Which Type of Ceremony is Right for You?

We spoke with wedding experts to discuss three popular ceremony styles — legal, symbolic, and religious — and weigh the pros and cons of each. Keep reading to learn the intricacies of each ceremony style — and figure out which one may be right for you.

With all the commotion of deciding on décor, signing vendor contracts, tasting menus, and finalizing seating charts, it's easy to forget the real purpose of a wedding: to marry the person you love. This means that your ceremony should be treated as one of the most important parts of the wedding.

wedding ceremony
Photo: Julia Wade Photography

"A legal wedding ceremony is one where spouses are officially recognized by the government. An authorized officiant performs this type of ceremony, and a marriage license is filed with the appropriate government agency so that you are legally recognized as spouses. This type of ceremony is also known as a civil ceremony. It can take place at City Hall, or anywhere you desire." —George Wainwright, Coastal DJ & Video

"Symbolic ceremonies are not legally binding and are intended to celebrate and honor a couple's lifelong dedication to one another. It can incorporate modern or traditional elements that one may see in a religious ceremony or family tradition. They do not have any legal significance. A symbolic ceremony could include handfasting, a Celtic tradition where the couple's hands are bound together with cords or ribbons as a symbol of their union and commitment. Another element could be a ring-warming ceremony. This is a ceremony where the wedding rings are passed around to each guest to hold and imbue with good wishes and blessings for the couple before they exchange them during the ceremony." —Mary Angelini, Key Moment Films

"A great reason for a symbolic ceremony is if you are getting married in an international country, such as Mexico and you are from the United States. In Mexico, to be legally married, you need to have a marriage permit — in some areas, this requires blood tests as well as other medical tests and sometimes requires a certain amount of time in Mexico before your marriage. A workaround if you want an international wedding in Mexico but want to be legally married is to be married by the justice of the peace but hold your symbolic ceremony in Mexico with your guests.” —Tonya Hoopes, Hoopes Events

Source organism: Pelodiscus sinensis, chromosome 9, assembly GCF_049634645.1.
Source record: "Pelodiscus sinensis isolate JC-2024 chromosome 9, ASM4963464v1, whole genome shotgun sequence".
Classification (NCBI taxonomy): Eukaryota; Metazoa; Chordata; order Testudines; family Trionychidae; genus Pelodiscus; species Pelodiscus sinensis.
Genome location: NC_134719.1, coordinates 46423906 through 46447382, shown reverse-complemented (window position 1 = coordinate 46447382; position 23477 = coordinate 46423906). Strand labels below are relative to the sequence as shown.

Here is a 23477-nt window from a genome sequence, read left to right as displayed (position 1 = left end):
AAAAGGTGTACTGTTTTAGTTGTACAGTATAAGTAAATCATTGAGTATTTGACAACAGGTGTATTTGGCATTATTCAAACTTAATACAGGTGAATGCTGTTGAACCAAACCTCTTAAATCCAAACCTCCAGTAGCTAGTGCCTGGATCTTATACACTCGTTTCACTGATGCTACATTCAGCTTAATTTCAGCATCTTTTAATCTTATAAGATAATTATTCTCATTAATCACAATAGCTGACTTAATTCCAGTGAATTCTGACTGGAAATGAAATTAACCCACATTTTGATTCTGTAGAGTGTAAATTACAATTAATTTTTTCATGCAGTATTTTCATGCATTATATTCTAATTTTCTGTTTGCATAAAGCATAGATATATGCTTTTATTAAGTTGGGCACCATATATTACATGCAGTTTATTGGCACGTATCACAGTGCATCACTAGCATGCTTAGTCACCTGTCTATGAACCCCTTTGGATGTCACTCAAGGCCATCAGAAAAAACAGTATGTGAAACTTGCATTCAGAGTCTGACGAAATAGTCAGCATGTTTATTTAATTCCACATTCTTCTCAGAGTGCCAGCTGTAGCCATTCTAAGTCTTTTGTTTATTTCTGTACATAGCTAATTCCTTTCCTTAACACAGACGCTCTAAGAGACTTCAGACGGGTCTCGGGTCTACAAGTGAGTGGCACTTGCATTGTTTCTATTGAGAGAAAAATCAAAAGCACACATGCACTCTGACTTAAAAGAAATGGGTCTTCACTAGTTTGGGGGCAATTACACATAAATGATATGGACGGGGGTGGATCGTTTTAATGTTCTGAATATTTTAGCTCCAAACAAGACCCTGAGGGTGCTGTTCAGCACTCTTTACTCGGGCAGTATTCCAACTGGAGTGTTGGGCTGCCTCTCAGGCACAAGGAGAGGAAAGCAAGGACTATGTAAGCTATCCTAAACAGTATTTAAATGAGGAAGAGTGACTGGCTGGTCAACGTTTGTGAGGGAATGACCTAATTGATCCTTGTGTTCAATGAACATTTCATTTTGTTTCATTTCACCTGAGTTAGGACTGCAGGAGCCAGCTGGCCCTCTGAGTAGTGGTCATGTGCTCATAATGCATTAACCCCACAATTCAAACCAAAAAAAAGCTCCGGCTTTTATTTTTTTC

"Religious ceremonies are weddings with faith-filled traditions and customs. Although these ceremonies often occur in a house of worship, where the couple often attends or associates deep meaning, a religious ceremony can take place anywhere, depending on the religion. Couples with different faiths may have two separate religious ceremonies to honor both customs. Likewise, many couples seeking a spiritual ceremony combine elements of symbolic and legal ceremonies into their big day. Because the officiant is likely ordained under their religion, their power to conduct a marriage ceremony is legally respected." —Sarah Jobe, Twickenham House and Hall

"I have worked with couples who have wanted to be married by a Catholic Priest on the beach only to be devastated to find out that it wasn’t possible, and they had to get married in a church. Some couples will have a legal, religious ceremony in their church 'back home' and have a symbolic wedding in the destination of their choice so that they can have ceremonies to make all parties happy — be it themselves, their families, or whomever. We have had weddings where the bride was pregnant, and the couple got married as soon as possible at the courthouse (or similar), and the larger wedding was just a symbolic wedding as they wanted to be legally married on paper as soon as possible. It's unfortunate that not all workplaces recognize domestic partners for benefits either, and sometimes couples may quietly marry for this reason." —Loren Petrowski, Marry You In Hawaii

"The most important thing to decide is how personalized you want the ceremony. We advise a structure that allows for a high degree of personalization because that is the part that audiences really lean into. Otherwise, you're doing the same ceremony that everyone has heard — when they could be hearing about how your relationship developed, what you love about each other, and what makes you laugh. It's a completely different experience." —Brian Franklin, Vows & Speeches

No matter what type of wedding ceremony you choose, it is a unique opportunity to make a special commitment to your partner and celebrate the love that binds you together. Ultimately, it should reflect who you are as individuals and as a couple, so that when you look back on this special moment years from now, it will always evoke joyful memories.